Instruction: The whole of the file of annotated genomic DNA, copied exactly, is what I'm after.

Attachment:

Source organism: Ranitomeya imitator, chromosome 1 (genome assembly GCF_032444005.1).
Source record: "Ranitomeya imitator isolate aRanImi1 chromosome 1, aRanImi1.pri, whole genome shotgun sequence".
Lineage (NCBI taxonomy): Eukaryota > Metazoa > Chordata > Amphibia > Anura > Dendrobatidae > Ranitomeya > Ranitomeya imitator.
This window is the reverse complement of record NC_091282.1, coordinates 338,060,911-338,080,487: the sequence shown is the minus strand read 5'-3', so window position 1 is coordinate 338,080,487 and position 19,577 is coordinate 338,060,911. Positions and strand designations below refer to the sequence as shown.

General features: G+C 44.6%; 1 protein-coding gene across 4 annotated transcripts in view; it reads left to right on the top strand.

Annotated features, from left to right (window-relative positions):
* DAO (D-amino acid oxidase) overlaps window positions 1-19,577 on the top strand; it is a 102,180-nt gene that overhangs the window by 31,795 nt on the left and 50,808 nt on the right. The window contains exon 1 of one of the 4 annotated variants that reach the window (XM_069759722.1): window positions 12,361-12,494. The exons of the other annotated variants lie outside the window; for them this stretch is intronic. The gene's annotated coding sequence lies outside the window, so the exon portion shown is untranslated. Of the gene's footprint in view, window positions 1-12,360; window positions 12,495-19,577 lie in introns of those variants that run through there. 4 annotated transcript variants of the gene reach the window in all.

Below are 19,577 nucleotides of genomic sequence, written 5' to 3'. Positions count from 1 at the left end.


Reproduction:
Source organism: Ranitomeya imitator, chromosome 1 (genome assembly GCF_032444005.1).
Source record: "Ranitomeya imitator isolate aRanImi1 chromosome 1, aRanImi1.pri, whole genome shotgun sequence".
Lineage (NCBI taxonomy): Eukaryota > Metazoa > Chordata > Amphibia > Anura > Dendrobatidae > Ranitomeya > Ranitomeya imitator.
This window is the reverse complement of record NC_091282.1, coordinates 338,060,911-338,080,487: the sequence shown is the minus strand read 5'-3', so window position 1 is coordinate 338,080,487 and position 19,577 is coordinate 338,060,911. Positions and strand designations below refer to the sequence as shown.

General features: G+C 44.6%; 1 protein-coding gene across 4 annotated transcripts in view; it reads left to right on the top strand.

Annotated features, from left to right (window-relative positions):
* DAO (D-amino acid oxidase) overlaps window positions 1-19,577 on the top strand; it is a 102,180-nt gene that overhangs the window by 31,795 nt on the left and 50,808 nt on the right. The window contains exon 1 of one of the 4 annotated variants that reach the window (XM_069759722.1): window positions 12,361-12,494. The exons of the other annotated variants lie outside the window; for them this stretch is intronic. The gene's annotated coding sequence lies outside the window, so the exon portion shown is untranslated. Of the gene's footprint in view, window positions 1-12,360; window positions 12,495-19,577 lie in introns of those variants that run through there. 4 annotated transcript variants of the gene reach the window in all.

Below are 19,577 nucleotides of genomic sequence, written 5' to 3'. Positions count from 1 at the left end.